I’ve made a lot of mistakes in hiring

Here are just a few of the many mistakes I’ve made, and some of the lessons I’ve learned from those mistakes:

Rushing a hire because of a current need (a specific project, a needed skill on a team, a work overload).

Your best admin is quitting work to become a piano tuner and he’s taking his storage management expertise with him. You need a replacement stat. What you should not do is rush to hire the first admin with storage experience on his or her resume, because it is inevitable that the hire will work on a diverse set of technologies in their career at your company. Spend the time to hire an admin who you’ll later think of as your best admin.

Some tips for speeding up hiring without sacrificing quality:

  • Fast track your internal references, especially from your most valued employees. Smart people are friends with other smart people.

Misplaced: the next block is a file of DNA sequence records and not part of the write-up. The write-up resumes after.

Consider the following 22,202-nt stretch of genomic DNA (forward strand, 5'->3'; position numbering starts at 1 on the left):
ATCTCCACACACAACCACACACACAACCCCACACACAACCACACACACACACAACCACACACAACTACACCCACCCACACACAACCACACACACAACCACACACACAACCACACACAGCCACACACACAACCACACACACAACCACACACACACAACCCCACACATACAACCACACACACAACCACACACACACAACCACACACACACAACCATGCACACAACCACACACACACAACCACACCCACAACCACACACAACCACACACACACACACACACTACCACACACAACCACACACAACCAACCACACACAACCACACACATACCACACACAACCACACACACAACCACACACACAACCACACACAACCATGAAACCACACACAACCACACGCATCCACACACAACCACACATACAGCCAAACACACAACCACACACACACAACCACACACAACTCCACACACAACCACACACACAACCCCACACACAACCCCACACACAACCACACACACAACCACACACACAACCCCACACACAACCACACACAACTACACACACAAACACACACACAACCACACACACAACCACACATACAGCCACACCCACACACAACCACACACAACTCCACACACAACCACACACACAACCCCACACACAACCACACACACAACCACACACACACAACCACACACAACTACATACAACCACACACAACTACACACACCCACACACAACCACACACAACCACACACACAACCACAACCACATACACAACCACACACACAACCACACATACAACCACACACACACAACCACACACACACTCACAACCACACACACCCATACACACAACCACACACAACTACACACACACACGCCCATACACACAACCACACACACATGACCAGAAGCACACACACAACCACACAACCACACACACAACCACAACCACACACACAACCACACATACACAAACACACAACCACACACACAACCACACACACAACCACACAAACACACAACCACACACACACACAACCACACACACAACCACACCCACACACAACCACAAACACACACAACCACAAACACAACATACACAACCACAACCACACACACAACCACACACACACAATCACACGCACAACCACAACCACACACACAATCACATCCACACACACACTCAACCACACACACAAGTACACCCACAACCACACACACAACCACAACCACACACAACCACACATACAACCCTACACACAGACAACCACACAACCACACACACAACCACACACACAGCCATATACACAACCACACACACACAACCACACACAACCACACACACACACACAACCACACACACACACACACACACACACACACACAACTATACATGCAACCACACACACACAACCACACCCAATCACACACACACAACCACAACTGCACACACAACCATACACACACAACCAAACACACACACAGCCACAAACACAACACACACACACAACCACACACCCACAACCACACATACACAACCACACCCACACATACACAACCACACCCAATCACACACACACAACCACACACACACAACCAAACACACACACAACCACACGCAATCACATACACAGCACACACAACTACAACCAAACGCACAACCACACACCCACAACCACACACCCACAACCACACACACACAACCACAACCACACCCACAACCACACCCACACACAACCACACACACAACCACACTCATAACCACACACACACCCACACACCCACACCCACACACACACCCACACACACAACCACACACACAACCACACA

• Use phone screens to test candidates for the requisite technical ability; phone screens should have questions with specific answers on topics the candidate simply must know. You’ll weed out a lot of unqualified people in a 30 minute phone call.
  • If they pass the first phone, do a 45 minute phone interview; discuss an interesting topic from their resume.
  • Don’t be afraid to walk someone out early; it’ll save you time and they probably already know the interview isn’t going well.
  • ITA is well known for our pre-interview programming puzzles, and there’s legitimate debate about this process, but if you don’t require a puzzle at least ask for a code sample or equivalent. Like the technical phone screen, this process can help identify candidates for in-person interviews.

Not interviewing thoroughly enough.

This is especially important in a small company where the success or failure of a hire can have a drastic effect on the health of the company. Have the candidate talk to at least 5 people, and make sure most of them are technical people. It’s also important to discuss who will talk about what in each interview before the interview. Otherwise, you’ll all talk to the candidate about the same interesting bit on his or her resume. Don’t hesitate to bring the candidate back for another round of interviews if you think it is warranted.

Compromising on ability.